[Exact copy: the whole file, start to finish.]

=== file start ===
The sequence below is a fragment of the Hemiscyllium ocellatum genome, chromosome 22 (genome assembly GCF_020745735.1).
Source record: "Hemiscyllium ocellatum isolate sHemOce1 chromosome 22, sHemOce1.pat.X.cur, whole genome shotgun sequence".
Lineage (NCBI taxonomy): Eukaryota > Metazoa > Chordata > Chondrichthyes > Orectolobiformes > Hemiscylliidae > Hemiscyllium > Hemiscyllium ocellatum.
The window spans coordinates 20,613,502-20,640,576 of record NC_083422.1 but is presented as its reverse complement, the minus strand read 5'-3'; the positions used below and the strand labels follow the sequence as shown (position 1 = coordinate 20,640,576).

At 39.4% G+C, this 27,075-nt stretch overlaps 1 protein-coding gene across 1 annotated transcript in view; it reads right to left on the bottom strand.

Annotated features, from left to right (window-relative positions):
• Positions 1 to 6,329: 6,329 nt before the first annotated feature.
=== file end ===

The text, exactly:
The sequence below is a fragment of the Hemiscyllium ocellatum genome, chromosome 22 (genome assembly GCF_020745735.1).
Source record: "Hemiscyllium ocellatum isolate sHemOce1 chromosome 22, sHemOce1.pat.X.cur, whole genome shotgun sequence".
Lineage (NCBI taxonomy): Eukaryota > Metazoa > Chordata > Chondrichthyes > Orectolobiformes > Hemiscylliidae > Hemiscyllium > Hemiscyllium ocellatum.
The window spans coordinates 20,613,502-20,640,576 of record NC_083422.1 but is presented as its reverse complement, the minus strand read 5'-3'; the positions used below and the strand labels follow the sequence as shown (position 1 = coordinate 20,640,576).

At 39.4% G+C, this 27,075-nt stretch overlaps 1 protein-coding gene across 1 annotated transcript in view; it reads right to left on the bottom strand.

Annotated features, from left to right (window-relative positions):
• Positions 1 to 6,329: 6,329 nt before the first annotated feature.